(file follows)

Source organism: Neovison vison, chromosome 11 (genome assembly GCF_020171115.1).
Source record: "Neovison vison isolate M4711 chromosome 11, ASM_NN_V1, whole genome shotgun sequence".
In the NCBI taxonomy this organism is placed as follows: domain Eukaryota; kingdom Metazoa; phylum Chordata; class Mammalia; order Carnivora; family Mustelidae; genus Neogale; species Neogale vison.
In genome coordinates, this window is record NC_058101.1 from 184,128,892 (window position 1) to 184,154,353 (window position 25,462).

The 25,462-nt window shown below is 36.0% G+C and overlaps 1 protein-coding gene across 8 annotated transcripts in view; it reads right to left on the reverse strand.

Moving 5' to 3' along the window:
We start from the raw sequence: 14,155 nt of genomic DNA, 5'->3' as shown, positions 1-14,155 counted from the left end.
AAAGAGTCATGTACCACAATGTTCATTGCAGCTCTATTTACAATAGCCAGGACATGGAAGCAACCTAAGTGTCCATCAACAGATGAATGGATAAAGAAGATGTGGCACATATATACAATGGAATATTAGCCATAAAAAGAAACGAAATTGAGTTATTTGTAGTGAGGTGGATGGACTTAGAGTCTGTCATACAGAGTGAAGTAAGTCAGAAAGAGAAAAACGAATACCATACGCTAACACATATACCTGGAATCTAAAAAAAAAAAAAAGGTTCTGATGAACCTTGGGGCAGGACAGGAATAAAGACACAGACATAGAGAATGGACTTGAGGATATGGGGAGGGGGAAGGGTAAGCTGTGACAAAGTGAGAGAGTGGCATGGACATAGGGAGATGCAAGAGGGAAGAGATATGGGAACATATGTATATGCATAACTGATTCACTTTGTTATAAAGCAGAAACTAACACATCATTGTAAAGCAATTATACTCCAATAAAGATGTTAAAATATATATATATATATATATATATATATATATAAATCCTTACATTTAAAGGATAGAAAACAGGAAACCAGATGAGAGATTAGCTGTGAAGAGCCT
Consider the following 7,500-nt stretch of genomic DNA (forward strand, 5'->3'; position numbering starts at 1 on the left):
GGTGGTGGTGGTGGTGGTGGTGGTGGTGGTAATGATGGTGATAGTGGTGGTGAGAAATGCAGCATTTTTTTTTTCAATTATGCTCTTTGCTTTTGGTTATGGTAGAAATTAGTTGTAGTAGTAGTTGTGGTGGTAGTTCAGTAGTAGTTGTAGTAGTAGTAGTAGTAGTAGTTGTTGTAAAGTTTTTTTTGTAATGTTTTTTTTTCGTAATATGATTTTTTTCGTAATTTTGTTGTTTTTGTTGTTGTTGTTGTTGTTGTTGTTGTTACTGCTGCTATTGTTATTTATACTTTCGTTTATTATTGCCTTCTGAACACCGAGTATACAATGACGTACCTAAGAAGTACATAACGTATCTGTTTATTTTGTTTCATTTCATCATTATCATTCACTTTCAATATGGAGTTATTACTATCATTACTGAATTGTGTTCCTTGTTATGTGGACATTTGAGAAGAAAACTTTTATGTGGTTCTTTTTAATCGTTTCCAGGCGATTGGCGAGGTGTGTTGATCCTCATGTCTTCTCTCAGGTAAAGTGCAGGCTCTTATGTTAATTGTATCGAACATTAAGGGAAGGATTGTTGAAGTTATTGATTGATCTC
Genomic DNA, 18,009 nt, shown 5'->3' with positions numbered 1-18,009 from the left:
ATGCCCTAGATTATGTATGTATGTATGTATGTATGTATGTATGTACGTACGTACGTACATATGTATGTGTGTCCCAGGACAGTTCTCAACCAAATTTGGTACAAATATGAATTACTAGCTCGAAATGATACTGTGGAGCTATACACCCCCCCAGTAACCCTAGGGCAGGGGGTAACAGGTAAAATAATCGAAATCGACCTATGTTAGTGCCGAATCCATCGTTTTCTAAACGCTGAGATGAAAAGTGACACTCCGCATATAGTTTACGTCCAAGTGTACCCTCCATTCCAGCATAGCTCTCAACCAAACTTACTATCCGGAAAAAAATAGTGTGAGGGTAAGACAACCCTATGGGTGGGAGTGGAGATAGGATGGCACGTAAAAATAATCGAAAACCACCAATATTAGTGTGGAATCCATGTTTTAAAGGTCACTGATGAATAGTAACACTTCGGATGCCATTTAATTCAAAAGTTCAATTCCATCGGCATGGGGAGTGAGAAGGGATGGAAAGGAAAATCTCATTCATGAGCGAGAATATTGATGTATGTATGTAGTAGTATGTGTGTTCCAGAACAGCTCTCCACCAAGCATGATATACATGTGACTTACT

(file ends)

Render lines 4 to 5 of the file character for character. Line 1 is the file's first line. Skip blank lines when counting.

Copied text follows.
In genome coordinates, this window is record NC_058101.1 from 184,128,892 (window position 1) to 184,154,353 (window position 25,462).

The 25,462-nt window shown below is 36.0% G+C and overlaps 1 protein-coding gene across 8 annotated transcripts in view; it reads right to left on the reverse strand.